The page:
Photo: Katelyn James Photography
With weeks or days to go until your wedding, your friend approaches with bad news: She can't continue on as your bridesmaid. Talk about a nightmare scenario! And while your instinct to freak out is totally understandable, there's a better, expert-approved action plan.
"When a trusted friend declines to fulfill her duties as a bridesmaid, it is natural for a bride to be upset," says Amy Nichols, owner of San Francisco-based Amy Nichols Special Events. But the planner says it's important to keep in mind that "she might have good reasons, such as a financial burden or a family emergency" that caused her to make an uncomfortable call.
With that in mind, you "should handle your reaction calmly and with composure and grace," says Michelle Wright, owner of Michelle Wright Events in Greensboro, North Carolina. "After all, no matter the wedding party, the real focus is celebrating the love you have with your significant other. All sorts of unexpected things can happen — so don't let any of those changes cause you to lose focus of the big picture!"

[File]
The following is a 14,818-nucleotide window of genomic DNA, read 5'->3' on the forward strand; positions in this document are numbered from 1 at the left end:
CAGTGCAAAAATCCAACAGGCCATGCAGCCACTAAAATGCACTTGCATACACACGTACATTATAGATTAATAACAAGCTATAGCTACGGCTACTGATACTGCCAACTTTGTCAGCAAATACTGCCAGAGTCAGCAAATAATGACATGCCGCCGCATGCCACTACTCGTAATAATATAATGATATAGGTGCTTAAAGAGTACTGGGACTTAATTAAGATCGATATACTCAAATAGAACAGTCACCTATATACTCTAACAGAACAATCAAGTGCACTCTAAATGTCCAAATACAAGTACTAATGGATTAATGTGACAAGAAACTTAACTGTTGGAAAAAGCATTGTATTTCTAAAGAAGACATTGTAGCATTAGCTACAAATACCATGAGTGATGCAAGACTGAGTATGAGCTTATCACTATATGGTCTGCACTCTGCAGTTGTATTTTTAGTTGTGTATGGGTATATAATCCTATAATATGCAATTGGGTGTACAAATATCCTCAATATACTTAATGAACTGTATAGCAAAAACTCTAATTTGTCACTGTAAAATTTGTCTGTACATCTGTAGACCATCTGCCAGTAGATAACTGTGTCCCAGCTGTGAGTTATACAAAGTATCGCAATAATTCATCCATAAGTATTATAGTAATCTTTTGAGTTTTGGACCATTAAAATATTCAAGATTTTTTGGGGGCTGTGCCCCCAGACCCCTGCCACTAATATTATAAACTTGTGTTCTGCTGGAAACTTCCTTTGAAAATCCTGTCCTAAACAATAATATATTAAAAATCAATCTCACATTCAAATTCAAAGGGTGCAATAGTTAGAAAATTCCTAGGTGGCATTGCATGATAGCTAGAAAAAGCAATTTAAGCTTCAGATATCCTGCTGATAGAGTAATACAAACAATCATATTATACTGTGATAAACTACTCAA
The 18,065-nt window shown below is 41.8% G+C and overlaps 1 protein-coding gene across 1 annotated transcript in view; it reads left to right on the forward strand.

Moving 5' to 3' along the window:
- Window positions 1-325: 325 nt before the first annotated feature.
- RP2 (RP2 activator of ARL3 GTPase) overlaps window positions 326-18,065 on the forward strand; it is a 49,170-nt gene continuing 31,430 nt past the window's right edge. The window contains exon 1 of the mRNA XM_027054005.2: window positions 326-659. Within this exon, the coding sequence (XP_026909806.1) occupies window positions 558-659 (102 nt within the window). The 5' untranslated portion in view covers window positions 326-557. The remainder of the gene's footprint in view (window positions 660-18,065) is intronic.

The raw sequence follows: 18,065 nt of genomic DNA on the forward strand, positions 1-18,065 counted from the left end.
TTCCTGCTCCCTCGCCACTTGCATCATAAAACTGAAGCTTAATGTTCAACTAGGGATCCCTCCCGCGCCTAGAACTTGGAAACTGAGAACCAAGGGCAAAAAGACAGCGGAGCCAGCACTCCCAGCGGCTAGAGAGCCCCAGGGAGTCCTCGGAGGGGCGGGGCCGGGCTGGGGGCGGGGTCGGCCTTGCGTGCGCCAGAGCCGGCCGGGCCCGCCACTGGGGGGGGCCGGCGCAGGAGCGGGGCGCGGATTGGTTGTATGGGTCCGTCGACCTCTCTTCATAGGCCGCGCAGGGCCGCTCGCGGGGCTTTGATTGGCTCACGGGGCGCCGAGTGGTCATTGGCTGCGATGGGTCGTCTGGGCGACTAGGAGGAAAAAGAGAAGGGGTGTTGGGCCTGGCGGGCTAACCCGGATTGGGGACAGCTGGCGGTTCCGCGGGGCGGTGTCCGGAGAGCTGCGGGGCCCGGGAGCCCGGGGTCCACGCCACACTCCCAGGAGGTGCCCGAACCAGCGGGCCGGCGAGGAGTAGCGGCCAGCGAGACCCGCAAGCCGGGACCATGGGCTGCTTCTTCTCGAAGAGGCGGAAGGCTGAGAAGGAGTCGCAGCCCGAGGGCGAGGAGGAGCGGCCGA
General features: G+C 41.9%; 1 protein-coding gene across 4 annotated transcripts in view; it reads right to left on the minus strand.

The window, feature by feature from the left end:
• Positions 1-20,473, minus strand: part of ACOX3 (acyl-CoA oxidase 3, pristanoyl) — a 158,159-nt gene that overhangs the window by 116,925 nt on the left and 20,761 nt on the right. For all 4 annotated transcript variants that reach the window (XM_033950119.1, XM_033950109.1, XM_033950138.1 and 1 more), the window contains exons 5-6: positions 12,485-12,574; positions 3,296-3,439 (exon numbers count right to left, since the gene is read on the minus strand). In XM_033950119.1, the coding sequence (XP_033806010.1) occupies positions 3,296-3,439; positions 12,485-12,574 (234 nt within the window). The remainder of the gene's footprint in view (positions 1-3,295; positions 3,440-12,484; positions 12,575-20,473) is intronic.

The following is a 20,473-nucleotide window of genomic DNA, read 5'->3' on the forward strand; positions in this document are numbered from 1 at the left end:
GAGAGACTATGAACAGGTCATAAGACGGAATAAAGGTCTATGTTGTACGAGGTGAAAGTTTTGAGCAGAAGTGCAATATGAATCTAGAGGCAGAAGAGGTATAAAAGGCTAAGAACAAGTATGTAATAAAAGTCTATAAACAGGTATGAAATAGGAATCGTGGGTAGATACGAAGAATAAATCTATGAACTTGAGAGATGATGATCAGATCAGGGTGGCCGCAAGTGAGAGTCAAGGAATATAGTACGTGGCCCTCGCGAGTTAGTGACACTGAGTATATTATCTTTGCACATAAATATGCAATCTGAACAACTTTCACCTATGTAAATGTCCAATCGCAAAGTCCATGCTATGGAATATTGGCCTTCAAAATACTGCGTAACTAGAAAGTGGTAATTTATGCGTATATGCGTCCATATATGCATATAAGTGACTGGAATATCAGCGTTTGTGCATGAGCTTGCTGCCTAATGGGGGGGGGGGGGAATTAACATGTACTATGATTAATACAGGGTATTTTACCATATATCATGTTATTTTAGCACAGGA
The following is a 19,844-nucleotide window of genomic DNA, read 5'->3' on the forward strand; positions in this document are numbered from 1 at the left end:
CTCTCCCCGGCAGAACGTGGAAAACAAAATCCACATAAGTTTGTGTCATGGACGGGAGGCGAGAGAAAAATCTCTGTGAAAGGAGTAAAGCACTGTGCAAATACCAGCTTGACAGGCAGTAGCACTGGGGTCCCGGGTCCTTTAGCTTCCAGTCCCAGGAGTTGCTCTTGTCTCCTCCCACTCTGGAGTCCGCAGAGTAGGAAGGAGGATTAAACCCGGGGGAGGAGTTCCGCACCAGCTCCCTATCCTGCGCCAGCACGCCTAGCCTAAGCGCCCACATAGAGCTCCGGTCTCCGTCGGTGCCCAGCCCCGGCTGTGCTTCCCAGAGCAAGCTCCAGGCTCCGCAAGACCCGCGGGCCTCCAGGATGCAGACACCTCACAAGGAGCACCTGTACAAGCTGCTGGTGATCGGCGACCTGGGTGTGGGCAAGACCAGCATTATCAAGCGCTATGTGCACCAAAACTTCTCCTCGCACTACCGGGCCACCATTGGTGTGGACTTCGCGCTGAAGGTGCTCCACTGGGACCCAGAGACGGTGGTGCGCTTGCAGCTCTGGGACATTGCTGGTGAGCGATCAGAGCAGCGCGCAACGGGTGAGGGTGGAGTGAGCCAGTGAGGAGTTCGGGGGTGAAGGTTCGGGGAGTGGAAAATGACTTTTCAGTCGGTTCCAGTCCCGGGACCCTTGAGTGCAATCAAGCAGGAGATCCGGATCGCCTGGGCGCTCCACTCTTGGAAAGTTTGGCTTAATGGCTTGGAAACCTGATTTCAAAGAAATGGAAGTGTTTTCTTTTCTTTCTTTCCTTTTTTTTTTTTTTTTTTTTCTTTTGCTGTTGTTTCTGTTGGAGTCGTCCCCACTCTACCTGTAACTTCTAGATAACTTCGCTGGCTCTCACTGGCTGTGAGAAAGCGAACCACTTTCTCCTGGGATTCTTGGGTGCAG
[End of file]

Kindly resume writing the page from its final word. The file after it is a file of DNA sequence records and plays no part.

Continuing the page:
Then ask yourself if you're comfortable with the easiest solution to your problem: Leaving your bridal party one member short, and moving on as-is. "There's no rule that your male and female attendants have to be an even number," Nichols points out. Plus, "adding someone at the last minute may make that friend feel like a Plan B, and if you have coordinated bridesmaids dresses, it may be very difficult to get a dress that fits the new 'maid."
In fact, this is the only plan Wright advocates. "You may be initially inclined to find a back-up bridesmaid, but resist the urge," she says. "At that stage of the game, it is bad form — both to the bridesmaid bowing out and whomever you are planning to ask to fill in."
If you do choose to find a replacement — as brides with only one bridesmaid might feel they need to do — choose your new attendant with care. Think: "Someone who is special to you and will understand the urgency of the last-minute need, and is someone who will be supportive and not rock the boat," describes Nichols.
No matter what, it's important to talk your plan through with your former 'maid. You'll need to "come up with a plan of how to address the drop out," says Wright, who points out "her absence may be obvious to your guests and you want to make sure you are prepared to handle questions in a suitable fashion before you are wearing white, trying to celebrate your wedding."
And in your scramble to find a solution, don't lose sight of your friendship. "Whether she is dealing with an unexpected illness, the birth of a child, a breakup, a death in the family, whatever, chances are it was a big deal for her to drop out so unexpectedly from participating in your big day," says Wright. "Pay some attention to her and provide her the love and support she needs."